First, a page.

Footprints: Fishermen live in fear of sea.

IT'S a misty winter morning in the Indus Delta. Haji Muhammad Moosa Jatt jumps into his boat like a young man.

Moosa, now in his 60s, has been a fisherman for decades, but this year's fishing season has put a new soul into his aging body.

'The delta has received plenty of freshwater from the mighty Indus River after 12 years. This means there are fishes in plenty,' he told Dawn, happily standing at the deck of his 20-feet-long fishing boat.

And that, he says, has happened after a decades-long wait.

'The fishermen are happy. Their families are happy too,' quickly adds the bulky man. He passes on instructions to his crew before setting out on a voyage from Keti Bunder, one of the oldest jetties in Asia.

Nearby, young fishermen are bringing new nets, carpenters are repairing old boats while mechanics are fixing faulty engines. It's a sign of busy days ahead this year.

Covering his head with a white Arabic-style scarf indicates that Mr Jatt was once prosperous enough to have performed Haj. This prosperity, however, vanished decades ago.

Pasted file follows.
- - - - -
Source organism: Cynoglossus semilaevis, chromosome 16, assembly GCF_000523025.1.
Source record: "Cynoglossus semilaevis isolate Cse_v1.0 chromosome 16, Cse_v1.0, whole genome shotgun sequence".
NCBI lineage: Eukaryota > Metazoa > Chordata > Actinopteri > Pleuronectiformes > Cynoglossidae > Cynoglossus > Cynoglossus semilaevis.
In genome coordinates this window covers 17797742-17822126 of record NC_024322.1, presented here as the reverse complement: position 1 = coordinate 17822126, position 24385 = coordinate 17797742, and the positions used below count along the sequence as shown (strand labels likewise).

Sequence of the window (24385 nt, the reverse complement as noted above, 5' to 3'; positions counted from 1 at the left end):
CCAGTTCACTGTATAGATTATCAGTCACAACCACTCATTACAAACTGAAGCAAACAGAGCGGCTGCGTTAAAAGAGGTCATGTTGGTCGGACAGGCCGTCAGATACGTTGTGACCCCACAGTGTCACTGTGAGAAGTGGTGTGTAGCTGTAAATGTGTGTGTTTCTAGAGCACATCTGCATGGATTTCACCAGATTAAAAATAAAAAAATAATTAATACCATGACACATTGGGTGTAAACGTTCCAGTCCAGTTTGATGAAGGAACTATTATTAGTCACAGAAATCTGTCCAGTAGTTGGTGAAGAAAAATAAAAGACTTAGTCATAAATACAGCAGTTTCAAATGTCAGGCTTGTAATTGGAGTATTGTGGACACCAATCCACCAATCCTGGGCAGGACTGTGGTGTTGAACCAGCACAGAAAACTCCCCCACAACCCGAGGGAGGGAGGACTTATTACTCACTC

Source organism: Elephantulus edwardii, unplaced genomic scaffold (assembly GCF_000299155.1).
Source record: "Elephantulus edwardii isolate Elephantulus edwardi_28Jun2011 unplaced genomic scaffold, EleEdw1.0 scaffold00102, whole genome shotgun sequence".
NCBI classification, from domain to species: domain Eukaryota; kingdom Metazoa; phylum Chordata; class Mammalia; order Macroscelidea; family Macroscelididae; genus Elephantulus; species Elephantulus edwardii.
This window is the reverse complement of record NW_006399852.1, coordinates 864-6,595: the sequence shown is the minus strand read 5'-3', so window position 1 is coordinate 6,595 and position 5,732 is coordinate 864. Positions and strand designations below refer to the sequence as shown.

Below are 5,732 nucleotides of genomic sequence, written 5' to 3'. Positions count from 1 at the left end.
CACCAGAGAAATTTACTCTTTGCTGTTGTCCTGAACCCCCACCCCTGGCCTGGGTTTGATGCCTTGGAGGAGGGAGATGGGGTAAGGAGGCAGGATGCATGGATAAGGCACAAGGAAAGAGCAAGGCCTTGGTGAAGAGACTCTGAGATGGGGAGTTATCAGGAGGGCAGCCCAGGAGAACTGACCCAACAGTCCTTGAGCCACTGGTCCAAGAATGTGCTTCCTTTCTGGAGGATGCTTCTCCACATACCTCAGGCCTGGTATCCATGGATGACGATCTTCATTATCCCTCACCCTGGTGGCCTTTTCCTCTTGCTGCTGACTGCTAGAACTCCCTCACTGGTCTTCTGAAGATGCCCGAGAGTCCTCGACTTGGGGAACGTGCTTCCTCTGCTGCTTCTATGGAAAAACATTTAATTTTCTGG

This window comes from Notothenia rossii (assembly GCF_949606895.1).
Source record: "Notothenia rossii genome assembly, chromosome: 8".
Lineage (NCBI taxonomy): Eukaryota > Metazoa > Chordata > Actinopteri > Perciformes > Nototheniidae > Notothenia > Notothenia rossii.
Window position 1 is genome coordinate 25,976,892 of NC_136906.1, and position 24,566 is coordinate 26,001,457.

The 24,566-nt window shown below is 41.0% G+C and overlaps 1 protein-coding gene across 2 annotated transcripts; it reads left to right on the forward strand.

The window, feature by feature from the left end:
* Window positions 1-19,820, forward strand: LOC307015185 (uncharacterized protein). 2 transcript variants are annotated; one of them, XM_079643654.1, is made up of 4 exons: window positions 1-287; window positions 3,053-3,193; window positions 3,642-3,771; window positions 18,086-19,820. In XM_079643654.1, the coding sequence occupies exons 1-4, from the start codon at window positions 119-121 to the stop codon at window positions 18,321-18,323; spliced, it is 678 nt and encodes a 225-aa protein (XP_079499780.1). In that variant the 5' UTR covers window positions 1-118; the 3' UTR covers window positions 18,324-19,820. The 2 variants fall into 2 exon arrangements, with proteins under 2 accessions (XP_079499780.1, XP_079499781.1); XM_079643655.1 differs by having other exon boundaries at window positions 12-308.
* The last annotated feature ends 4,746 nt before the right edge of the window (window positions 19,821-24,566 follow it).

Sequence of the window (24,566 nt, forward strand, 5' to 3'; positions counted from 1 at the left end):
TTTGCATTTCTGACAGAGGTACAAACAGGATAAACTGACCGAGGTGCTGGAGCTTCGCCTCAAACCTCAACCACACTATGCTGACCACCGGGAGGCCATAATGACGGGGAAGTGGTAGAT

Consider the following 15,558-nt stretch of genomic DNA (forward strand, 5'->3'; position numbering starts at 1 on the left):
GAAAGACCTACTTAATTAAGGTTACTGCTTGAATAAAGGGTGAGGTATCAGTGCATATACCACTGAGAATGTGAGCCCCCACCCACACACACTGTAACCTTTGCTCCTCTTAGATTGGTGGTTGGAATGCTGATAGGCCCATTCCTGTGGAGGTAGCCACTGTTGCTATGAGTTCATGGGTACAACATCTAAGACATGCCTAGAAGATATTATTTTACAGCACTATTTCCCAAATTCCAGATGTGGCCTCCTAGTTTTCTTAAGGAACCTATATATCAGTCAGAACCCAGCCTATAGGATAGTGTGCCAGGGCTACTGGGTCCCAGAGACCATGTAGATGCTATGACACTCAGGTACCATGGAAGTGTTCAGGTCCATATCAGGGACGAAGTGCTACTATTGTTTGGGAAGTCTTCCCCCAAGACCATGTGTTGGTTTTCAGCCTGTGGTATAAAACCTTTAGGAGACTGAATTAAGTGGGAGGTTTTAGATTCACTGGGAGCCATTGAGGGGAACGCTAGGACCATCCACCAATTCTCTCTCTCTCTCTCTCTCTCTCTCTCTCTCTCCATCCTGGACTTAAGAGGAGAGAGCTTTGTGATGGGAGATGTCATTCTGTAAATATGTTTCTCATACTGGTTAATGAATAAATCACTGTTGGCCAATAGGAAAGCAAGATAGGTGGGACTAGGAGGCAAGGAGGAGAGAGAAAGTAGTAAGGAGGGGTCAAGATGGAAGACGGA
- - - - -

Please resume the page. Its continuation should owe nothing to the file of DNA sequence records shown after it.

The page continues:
Moosa Jatt's village is named after him, attesting to the prestige the veteran fisherman has earned over the decades. His fishing adventures were not limited to the delta and or the Arabian Sea, but went as far as to the Gulf.

Over the past decades, however, his activities have been restricted to the Arabian Sea - that too in salty waters - because the delta has been dying slowly but surely.

Dr Altaf Ali Siyal, the Dean of agricultural engineering faculty at Sindh AgriAculture University, Tandojam, explains why.

'The condition of the delta is worsening day by day. The main reason is non-availability of freshwater in River Indus,' he says.

'But luckily this year we have got plenty of water due to rains in Balochistan and Sindh. Since July more than 42 million acre feet (MAF) of water has passed through the Kotri barrage and gone into the Indus delta. 'Certainly it will boost the environment, ecology, aquatic life and revive the delta.'

According to available data, Dr Siyal added, the Indus delta was spread over 13,000 square kilometres in 1828-29 and had 17 creeks. But now it has only two active creeks - Khobar and Khar. And the active area has fallen to just 1,050 square kilometres - a 90 percent plunge. 'This is alarming.'

'Certainly the environment, ecology, and coastal life have been affected due to non-availability of freshwater,' he reasons.

Delta is a place where the Indus falls into the Arabian Sea in...

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